Ex Parte Tammera L. Hudson
Fredie Joe Hudson In re: Tammera L. Hudson
Circuit Court, DR-17-900210
PETITION FOR WRIT OF MANDAMUS
THOMPSON, Presiding Judge.
L. Hudson ("the wife") petitions this court for a
writ of mandamus directing the Baldwin Circuit Court
("the trial court") to vacate its order granting
the motion of Fredie Joe Hudson ("the husband") for
a change of venue.
materials submitted to this court in support of and in
opposition to the petition indicate the following. On
February 17, 2017, the wife filed a complaint in the trial
court seeking a legal separation from the husband. On March
13, 2017, the husband filed the motion seeking to have the
action transferred to Montgomery County. As the ground for
his motion, the husband asserted that he is a resident of
Montgomery County. He claimed that the parties had lived in
Montgomery County from the time of their marriage ceremony in
the Virgin Islands "up until the time they
separated." The husband also alleged that his primary
residence and business were in Montgomery County.
April 6, 2017, an ore tenus hearing was held on the issue of
venue. A transcript of that hearing is included in the
materials submitted in support of the petition for a writ of
mandamus. At the hearing, the husband testified that he had
resided in Montgomery County since 1983. He said that, when
the wife and he married in 2015, they lived in Montgomery
husband testified that the parties separated in January 2017;
however, he also testified that he had lived in Montgomery
County with the wife until December 23, 2016. The husband
said he had owned a house in Montgomery County ("the
Montgomery County house") up until that date. After the
Montgomery County house was sold, the husband said, he and
the wife stayed at their vacation house on Ono Island, in
Baldwin County. The husband testified that, when he obtained
a divorce from her, his first wife received "rights to
[the Ono Island house] half of the month." The wife
testified that the husband's former wife did not use the
Ono Island house. Additionally, the husband testified, he
owned a house in Palm Beach, Florida. The husband testified
that he had claimed a homestead exemption for the Montgomery
County house. He also said that his vehicles were registered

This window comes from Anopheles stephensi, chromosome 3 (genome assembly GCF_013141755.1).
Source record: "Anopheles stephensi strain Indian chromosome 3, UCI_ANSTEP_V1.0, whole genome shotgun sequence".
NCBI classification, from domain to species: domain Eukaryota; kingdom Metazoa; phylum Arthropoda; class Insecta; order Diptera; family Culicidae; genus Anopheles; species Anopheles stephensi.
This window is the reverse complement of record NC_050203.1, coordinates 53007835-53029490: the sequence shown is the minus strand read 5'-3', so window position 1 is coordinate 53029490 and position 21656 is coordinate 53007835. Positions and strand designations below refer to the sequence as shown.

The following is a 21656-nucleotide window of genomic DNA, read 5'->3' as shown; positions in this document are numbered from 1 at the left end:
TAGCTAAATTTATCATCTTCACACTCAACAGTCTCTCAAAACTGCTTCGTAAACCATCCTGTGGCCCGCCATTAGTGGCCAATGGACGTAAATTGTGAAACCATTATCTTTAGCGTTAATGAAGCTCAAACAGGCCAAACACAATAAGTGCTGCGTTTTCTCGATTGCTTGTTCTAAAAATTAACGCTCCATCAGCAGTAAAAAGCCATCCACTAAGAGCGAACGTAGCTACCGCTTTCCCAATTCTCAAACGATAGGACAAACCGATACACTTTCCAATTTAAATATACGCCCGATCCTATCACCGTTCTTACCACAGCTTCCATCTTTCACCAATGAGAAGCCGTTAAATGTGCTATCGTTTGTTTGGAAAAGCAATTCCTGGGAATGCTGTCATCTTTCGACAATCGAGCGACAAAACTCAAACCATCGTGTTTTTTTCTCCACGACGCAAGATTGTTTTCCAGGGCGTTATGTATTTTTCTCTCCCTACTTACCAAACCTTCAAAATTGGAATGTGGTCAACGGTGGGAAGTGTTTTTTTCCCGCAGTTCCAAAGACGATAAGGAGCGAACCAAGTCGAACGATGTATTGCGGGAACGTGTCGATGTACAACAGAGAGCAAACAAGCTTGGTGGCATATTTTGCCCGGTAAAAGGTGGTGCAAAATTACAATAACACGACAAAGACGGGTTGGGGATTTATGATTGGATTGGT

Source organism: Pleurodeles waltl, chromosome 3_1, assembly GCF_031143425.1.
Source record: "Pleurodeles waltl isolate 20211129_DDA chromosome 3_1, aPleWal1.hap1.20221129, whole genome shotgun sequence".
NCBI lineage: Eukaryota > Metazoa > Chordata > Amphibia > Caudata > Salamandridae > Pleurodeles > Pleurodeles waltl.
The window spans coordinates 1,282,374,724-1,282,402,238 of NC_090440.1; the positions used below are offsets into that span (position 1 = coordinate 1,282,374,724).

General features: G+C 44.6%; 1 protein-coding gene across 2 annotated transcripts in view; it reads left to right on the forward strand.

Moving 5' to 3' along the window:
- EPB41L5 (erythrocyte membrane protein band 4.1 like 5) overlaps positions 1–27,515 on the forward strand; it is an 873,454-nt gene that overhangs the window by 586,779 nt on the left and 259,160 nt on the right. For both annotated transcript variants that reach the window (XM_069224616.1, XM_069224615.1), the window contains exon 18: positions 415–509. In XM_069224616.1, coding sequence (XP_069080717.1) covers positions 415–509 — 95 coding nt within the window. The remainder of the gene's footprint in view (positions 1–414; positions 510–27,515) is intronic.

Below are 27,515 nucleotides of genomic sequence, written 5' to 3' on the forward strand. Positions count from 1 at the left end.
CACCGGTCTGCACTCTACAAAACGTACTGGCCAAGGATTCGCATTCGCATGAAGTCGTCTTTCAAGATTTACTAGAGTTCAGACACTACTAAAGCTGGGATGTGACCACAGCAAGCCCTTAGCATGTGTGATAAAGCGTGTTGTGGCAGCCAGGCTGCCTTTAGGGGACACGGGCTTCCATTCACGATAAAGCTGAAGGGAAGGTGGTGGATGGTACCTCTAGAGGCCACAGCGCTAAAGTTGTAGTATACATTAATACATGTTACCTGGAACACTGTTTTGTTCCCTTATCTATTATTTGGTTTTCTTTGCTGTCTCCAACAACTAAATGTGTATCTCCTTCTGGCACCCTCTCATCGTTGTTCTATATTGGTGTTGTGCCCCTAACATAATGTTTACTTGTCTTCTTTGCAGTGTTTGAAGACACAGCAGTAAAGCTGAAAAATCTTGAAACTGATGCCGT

in Montgomery County, that he was registered to vote in
Montgomery County, that the address on his driver's
license was the address of the Montgomery County house, and
that the corporate office of his business, Joe Hudson's
Collision Center, is in Montgomery County.
having a house on Ono Island and another house in Palm Beach,
the husband said, it was his intention to reside in
Montgomery County until he retired. At the time of the
hearing, the husband said, he was looking to purchase another
house "in [the] same community" as the Montgomery
County house. He said that, when the Montgomery County house
sold, it was not his intention to move to another county. At
the time of the hearing, the husband said, he was living with
his son at the son's home in Montgomery County or staying
at the son's hunting camp. The location of the hunting
camp is not mentioned in the record.
wife testified that the husband and she were living in
Baldwin County at the time they separated. She said that,
from March 2016 until their separation, they spent
approximately 90% of their time at the house on Ono Island.
However, she also testified that, when the parties separated,
the last place they had lived was in Fairhope, which is in
Baldwin County. The wife acknowledged that, after she and the
husband married, she moved to Montgomery, but she stated that
she had custody of her child, who lived in Fairhope, and that
she would go to Fairhope every other week.
April 6, 2017, after the hearing, the trial court entered an
order granting the husband's motion to change venue and
transfer the action. On April 19, 2017, the wife filed the
petition for a writ of mandamus.
petition, the wife contends that the trial court erred in
granting the motion for a change of venue. Specifically, she
argues that the evidence indicates that the parties resided
in Baldwin County at the time of their separation and,
therefore, that venue was proper in Baldwin County.
"A petition for the writ of mandamus is the appropriate
means by which to challenge a trial court's order
regarding a change of venue. Ex parte Sawyer, 892
So.2d 898, 901 (Ala. 2004). The writ of mandamus is an
extraordinary remedy; it will not be issued unless the
petitioner shows '"'(1) a clear legal right in
the petitioner to the order sought; (2) an imperative duty
upon the respondent to perform, accompanied by a refusal to
do so; (3) the lack of another adequate remedy; and (4)
properly invoked jurisdiction of the court.'"'
Ex parte Inverness Constr. Co., 775 So.2d 153, 156
(Ala. 2000) (quoting Ex parte Gates, 675 So.2d 371,
374 (Ala. 1996)); Ex parte Pfizer, Inc., 746 So.2d
960, 962 (Ala. 1999)."
Ex parte Children's Hosp. of Alabama, 931 So.2d
1, 5-6 (Ala. 2005).
burden of proving improper venue is on the party raising the
issue and on review of an order transferring or refusing to
transfer, a writ of mandamus will not be granted unless there
is a clear showing of error on the part of the trial
judge.' Ex parte Finance America Corp., 507
So.2d 458, 460 (Ala. 1987)." Ex parte Pike
Fabrication, Inc., 859 So.2d 1089, 1091 (Ala. 2002);
see also Ex parte Hibbett Sporting Goods, Inc., [Ms.
2160069, Jan. 27, 2017] So. 3d, (Ala. Civ. App. 2017).
30-2-4, Ala. Code 1975, governs the issue of venue in cases